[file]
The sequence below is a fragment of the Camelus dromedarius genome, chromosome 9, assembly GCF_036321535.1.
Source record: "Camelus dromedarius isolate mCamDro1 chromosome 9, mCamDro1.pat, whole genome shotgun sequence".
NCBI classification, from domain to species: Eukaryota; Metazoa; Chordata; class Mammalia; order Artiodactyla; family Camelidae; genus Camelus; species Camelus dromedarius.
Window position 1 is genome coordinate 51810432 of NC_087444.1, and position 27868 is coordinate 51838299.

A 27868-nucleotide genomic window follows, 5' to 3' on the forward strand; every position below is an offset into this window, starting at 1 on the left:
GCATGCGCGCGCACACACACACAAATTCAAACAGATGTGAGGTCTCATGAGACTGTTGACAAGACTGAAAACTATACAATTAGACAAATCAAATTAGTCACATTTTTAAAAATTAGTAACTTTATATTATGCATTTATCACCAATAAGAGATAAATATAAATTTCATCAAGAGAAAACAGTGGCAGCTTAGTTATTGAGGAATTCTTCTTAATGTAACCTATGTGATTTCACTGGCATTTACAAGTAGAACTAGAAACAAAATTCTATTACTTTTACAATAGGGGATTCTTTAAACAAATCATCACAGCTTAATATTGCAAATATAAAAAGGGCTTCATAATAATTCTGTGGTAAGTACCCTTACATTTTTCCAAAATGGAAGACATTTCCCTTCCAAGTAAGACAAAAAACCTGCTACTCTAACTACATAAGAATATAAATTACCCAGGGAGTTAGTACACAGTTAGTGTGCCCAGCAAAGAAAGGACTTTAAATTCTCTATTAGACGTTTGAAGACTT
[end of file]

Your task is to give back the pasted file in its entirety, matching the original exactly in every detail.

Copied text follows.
The sequence below is a fragment of the Camelus dromedarius genome, chromosome 9, assembly GCF_036321535.1.
Source record: "Camelus dromedarius isolate mCamDro1 chromosome 9, mCamDro1.pat, whole genome shotgun sequence".
NCBI classification, from domain to species: Eukaryota; Metazoa; Chordata; class Mammalia; order Artiodactyla; family Camelidae; genus Camelus; species Camelus dromedarius.
Window position 1 is genome coordinate 51810432 of NC_087444.1, and position 27868 is coordinate 51838299.

A 27868-nucleotide genomic window follows, 5' to 3' on the forward strand; every position below is an offset into this window, starting at 1 on the left:
GCATGCGCGCGCACACACACACAAATTCAAACAGATGTGAGGTCTCATGAGACTGTTGACAAGACTGAAAACTATACAATTAGACAAATCAAATTAGTCACATTTTTAAAAATTAGTAACTTTATATTATGCATTTATCACCAATAAGAGATAAATATAAATTTCATCAAGAGAAAACAGTGGCAGCTTAGTTATTGAGGAATTCTTCTTAATGTAACCTATGTGATTTCACTGGCATTTACAAGTAGAACTAGAAACAAAATTCTATTACTTTTACAATAGGGGATTCTTTAAACAAATCATCACAGCTTAATATTGCAAATATAAAAAGGGCTTCATAATAATTCTGTGGTAAGTACCCTTACATTTTTCCAAAATGGAAGACATTTCCCTTCCAAGTAAGACAAAAAACCTGCTACTCTAACTACATAAGAATATAAATTACCCAGGGAGTTAGTACACAGTTAGTGTGCCCAGCAAAGAAAGGACTTTAAATTCTCTATTAGACGTTTGAAGACTT